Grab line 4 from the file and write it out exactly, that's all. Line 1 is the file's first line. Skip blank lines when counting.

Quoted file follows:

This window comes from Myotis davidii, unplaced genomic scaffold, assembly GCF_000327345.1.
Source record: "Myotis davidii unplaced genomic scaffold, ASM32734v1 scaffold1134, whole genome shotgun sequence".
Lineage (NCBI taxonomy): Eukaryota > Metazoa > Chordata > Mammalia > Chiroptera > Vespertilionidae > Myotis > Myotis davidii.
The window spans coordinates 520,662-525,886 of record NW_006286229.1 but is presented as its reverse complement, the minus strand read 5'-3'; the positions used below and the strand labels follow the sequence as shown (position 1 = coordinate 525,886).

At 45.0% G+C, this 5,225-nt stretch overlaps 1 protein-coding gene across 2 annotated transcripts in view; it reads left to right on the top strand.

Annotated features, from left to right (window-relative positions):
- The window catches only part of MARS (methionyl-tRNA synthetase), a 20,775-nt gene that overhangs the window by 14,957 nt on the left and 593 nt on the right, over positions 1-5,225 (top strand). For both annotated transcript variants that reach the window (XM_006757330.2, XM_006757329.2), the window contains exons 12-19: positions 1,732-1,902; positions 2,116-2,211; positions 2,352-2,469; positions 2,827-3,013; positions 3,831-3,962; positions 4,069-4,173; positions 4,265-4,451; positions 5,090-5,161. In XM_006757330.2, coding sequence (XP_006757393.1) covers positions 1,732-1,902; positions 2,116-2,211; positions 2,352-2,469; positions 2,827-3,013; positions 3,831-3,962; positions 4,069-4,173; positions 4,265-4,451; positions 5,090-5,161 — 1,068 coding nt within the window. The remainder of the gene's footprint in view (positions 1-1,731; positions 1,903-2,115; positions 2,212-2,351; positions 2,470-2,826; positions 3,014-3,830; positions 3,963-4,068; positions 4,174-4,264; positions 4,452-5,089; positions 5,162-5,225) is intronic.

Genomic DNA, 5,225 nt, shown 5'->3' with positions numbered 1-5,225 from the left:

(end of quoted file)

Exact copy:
The window spans coordinates 520,662-525,886 of record NW_006286229.1 but is presented as its reverse complement, the minus strand read 5'-3'; the positions used below and the strand labels follow the sequence as shown (position 1 = coordinate 525,886).